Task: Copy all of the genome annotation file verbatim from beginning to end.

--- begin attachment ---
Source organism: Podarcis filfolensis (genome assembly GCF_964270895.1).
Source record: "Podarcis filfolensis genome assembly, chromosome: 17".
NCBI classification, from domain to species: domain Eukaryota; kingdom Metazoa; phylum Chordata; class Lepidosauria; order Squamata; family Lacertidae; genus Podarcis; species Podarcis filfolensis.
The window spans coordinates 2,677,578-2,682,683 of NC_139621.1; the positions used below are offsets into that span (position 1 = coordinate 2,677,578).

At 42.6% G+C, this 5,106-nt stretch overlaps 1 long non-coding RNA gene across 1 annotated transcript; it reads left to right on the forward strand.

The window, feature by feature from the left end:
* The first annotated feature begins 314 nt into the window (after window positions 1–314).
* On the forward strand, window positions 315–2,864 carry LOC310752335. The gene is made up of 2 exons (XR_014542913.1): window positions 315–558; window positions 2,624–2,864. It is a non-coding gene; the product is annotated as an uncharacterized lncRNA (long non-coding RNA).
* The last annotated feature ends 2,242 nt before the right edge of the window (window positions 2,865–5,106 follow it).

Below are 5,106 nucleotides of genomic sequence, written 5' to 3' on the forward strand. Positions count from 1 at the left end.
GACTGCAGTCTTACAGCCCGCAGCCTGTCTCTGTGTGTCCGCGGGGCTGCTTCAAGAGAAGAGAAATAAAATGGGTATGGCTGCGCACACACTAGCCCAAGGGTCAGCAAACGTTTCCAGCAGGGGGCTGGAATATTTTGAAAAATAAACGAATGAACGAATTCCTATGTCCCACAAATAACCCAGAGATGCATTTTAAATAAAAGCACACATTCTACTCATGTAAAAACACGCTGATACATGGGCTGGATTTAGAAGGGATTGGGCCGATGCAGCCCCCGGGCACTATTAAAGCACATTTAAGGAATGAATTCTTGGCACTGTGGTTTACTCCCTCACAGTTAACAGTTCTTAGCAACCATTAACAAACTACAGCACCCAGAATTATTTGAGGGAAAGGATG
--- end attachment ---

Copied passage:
Source organism: Podarcis filfolensis (genome assembly GCF_964270895.1).
Source record: "Podarcis filfolensis genome assembly, chromosome: 17".
NCBI classification, from domain to species: domain Eukaryota; kingdom Metazoa; phylum Chordata; class Lepidosauria; order Squamata; family Lacertidae; genus Podarcis; species Podarcis filfolensis.
The window spans coordinates 2,677,578-2,682,683 of NC_139621.1; the positions used below are offsets into that span (position 1 = coordinate 2,677,578).

At 42.6% G+C, this 5,106-nt stretch overlaps 1 long non-coding RNA gene across 1 annotated transcript; it reads left to right on the forward strand.

The window, feature by feature from the left end:
* The first annotated feature begins 314 nt into the window (after window positions 1–314).
* On the forward strand, window positions 315–2,864 carry LOC310752335. The gene is made up of 2 exons (XR_014542913.1): window positions 315–558; window positions 2,624–2,864. It is a non-coding gene; the product is annotated as an uncharacterized lncRNA (long non-coding RNA).
* The last annotated feature ends 2,242 nt before the right edge of the window (window positions 2,865–5,106 follow it).

Below are 5,106 nucleotides of genomic sequence, written 5' to 3' on the forward strand. Positions count from 1 at the left end.
GACTGCAGTCTTACAGCCCGCAGCCTGTCTCTGTGTGTCCGCGGGGCTGCTTCAAGAGAAGAGAAATAAAATGGGTATGGCTGCGCACACACTAGCCCAAGGGTCAGCAAACGTTTCCAGCAGGGGGCTGGAATATTTTGAAAAATAAACGAATGAACGAATTCCTATGTCCCACAAATAACCCAGAGATGCATTTTAAATAAAAGCACACATTCTACTCATGTAAAAACACGCTGATACATGGGCTGGATTTAGAAGGGATTGGGCCGATGCAGCCCCCGGGCACTATTAAAGCACATTTAAGGAATGAATTCTTGGCACTGTGGTTTACTCCCTCACAGTTAACAGTTCTTAGCAACCATTAACAAACTACAGCACCCAGAATTATTTGAGGGAAAGGATG